LIBERTY, Mo. -- Officials in a suburban Kansas City school district are investigating after a small group of students posted a petition online calling for the return of slavery.
The petition came to light last week after the students at Park Hill South High School posted it during a school-related activity, officials said.
Further details about the number of students involved, the specific language of the petition or what might have prompted it were not being released because it is a discipline issue, district spokeswoman Nicole Kirby said Wednesday.
Jeanette Cowherd, superintendent of the Park Hill School District, said in a letter to the community Wednesday that the district does not tolerate discrimination or harassment and has specific policies addressing any violations, which could result in a suspension or expulsion.
The district also has a policy on civility that prohibits attacks against people based on factors such as race, gender, religion, disability or other personal characteristics.
“I cannot share the specifics of any particular student's discipline but I can tell you that we follow our Board policy when disciplining students,” she wrote.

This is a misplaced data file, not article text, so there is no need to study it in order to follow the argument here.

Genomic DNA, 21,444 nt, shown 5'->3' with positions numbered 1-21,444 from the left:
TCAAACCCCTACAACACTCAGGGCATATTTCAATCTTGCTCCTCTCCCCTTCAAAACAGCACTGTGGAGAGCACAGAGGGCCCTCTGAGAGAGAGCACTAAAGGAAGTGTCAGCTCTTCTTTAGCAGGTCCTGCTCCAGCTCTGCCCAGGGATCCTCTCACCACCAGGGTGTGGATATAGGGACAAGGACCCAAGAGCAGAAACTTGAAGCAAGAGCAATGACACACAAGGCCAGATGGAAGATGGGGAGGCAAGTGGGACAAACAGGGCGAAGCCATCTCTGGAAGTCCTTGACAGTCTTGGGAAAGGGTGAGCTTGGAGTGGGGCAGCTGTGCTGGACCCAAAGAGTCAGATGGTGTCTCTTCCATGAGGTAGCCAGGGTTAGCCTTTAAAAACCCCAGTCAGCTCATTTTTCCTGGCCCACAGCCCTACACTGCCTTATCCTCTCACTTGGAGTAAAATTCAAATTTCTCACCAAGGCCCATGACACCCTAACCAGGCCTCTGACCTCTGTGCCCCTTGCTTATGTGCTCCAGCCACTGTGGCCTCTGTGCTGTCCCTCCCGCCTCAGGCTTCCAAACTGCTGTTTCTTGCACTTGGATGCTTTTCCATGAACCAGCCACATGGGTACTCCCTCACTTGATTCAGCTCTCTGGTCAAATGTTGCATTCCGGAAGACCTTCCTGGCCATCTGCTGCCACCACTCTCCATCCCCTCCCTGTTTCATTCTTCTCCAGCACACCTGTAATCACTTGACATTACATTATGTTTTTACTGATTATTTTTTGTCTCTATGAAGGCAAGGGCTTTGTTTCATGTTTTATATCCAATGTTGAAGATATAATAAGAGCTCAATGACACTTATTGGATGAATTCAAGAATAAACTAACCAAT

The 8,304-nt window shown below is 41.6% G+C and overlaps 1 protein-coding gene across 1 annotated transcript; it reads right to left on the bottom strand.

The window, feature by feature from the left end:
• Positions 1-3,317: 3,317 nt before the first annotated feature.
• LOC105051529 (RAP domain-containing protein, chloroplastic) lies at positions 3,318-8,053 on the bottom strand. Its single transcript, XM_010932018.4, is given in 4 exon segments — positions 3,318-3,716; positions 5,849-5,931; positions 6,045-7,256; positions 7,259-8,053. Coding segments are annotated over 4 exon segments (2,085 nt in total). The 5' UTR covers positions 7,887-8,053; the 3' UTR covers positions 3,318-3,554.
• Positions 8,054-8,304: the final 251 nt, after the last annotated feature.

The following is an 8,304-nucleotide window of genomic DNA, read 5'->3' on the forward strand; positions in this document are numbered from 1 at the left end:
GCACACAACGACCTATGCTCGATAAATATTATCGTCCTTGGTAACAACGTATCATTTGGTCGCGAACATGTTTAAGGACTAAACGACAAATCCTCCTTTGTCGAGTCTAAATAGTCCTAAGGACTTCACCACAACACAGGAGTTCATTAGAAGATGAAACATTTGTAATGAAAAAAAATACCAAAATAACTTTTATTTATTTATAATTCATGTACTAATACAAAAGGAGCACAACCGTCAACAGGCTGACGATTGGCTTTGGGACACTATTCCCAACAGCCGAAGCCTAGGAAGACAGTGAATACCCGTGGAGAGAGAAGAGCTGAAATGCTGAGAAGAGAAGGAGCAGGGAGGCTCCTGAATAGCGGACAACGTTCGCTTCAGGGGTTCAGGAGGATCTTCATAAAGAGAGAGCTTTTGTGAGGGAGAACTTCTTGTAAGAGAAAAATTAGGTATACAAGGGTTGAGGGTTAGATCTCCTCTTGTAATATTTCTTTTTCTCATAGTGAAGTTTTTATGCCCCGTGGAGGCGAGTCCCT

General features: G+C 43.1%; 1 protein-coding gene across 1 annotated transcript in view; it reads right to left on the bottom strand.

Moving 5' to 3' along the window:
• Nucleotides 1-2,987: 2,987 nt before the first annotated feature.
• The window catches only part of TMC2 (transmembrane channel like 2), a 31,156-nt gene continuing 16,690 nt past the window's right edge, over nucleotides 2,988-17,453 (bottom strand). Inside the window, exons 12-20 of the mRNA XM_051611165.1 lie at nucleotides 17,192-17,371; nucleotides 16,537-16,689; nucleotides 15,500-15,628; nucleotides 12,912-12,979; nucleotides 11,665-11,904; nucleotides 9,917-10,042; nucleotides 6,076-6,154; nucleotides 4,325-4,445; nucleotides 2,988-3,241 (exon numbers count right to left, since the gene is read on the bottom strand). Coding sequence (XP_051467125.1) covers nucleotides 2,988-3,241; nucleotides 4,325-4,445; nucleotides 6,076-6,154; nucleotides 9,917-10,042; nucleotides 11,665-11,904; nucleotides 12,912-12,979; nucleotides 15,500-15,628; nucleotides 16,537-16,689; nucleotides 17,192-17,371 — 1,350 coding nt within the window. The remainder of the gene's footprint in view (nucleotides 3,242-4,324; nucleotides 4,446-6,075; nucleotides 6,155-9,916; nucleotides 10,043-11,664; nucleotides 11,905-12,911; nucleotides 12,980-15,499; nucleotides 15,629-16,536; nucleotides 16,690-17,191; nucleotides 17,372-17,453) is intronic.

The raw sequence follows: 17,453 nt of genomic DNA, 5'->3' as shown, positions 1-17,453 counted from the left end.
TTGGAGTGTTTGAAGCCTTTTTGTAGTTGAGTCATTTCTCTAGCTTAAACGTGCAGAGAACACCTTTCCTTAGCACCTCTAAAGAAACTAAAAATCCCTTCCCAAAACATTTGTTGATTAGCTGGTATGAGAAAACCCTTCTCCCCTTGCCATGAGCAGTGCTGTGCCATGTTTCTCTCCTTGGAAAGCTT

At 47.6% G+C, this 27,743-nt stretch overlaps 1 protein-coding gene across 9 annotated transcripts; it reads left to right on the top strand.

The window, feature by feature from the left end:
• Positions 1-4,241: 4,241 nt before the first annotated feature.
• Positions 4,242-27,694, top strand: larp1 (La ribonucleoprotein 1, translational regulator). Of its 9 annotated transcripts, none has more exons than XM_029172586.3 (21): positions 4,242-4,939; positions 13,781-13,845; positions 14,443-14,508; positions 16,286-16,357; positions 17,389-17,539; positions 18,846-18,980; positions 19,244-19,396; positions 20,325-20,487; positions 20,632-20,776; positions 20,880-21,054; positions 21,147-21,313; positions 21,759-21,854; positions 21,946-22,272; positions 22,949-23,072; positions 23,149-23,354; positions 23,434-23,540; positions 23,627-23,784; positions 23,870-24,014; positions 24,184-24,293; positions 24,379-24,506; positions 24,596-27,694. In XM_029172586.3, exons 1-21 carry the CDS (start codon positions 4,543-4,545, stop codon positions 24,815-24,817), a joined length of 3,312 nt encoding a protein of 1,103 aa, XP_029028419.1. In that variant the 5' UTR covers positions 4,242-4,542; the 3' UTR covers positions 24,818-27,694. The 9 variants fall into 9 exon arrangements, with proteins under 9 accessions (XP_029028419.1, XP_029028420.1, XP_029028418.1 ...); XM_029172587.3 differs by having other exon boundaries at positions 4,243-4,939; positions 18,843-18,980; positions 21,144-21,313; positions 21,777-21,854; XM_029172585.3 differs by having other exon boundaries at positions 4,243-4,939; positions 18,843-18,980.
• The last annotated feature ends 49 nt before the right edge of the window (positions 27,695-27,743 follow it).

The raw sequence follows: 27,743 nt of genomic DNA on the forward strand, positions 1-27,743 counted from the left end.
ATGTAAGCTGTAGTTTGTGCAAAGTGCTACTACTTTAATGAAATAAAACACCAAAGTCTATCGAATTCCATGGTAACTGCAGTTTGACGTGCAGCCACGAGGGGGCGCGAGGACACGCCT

Kerrie Herren, principal of Park Hill South, said a student notified him of the petition last Thursday and school officials have been working since then to help students and staff who are upset by the incident.
“I think that a large portion of our population is hurt, mad, outraged and confused and want to use it as way to make Park Hill South better," Herren said.
The Park Hill district had a student population of 11,767 this school year, of which about 12.7% were Black. The district instituted an inclusion and equity council with teachers in 2015, which led to student focus groups and eventually a family advisory council on the issue.
Terri Deayon, the district's director of access, inclusion and family engagement, said district and school officials have met with student groups and staff at Park Hill South and at LEAD Innovation Studio, a separate school on the Park Hill South campus that offers a different educational approach to students.
"I wholeheartedly believe we are in a situation that we are going to confront, restore and heal," Deayon said. “We will be better and we will take this and use it as an opportunity to improve.”